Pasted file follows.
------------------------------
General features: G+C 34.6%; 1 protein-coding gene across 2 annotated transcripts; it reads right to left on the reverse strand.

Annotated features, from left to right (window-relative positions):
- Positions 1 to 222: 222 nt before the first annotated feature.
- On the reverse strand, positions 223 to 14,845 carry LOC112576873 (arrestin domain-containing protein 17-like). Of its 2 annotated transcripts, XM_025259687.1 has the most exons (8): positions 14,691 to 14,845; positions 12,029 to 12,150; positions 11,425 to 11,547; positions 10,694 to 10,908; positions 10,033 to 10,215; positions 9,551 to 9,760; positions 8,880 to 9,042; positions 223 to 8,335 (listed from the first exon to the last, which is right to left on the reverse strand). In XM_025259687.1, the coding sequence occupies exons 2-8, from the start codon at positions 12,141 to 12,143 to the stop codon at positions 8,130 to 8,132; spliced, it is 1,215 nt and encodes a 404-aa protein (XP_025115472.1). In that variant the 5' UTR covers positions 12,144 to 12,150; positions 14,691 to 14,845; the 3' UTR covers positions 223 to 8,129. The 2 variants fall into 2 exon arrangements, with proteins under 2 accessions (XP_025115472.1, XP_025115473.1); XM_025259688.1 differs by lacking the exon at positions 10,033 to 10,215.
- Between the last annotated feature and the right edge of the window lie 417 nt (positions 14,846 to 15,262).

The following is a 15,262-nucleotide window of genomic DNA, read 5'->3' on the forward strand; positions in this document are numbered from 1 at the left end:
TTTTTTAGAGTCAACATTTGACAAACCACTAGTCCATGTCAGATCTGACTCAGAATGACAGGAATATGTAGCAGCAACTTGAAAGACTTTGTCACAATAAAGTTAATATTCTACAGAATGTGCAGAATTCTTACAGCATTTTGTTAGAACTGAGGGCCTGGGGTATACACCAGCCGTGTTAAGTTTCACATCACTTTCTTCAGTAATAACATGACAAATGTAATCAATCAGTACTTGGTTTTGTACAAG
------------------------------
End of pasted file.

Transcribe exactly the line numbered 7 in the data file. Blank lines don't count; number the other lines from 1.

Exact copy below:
TTTTTTAGAGTCAACATTTGACAAACCACTAGTCCATGTCAGATCTGACTCAGAATGACAGGAATATGTAGCAGCAACTTGAAAGACTTTGTCACAATAAAGTTAATATTCTACAGAATGTGCAGAATTCTTACAGCATTTTGTTAGAACTGAGGGCCTGGGGTATACACCAGCCGTGTTAAGTTTCACATCACTTTCTTCAGTAATAACATGACAAATGTAATCAATCAGTACTTGGTTTTGTACAAG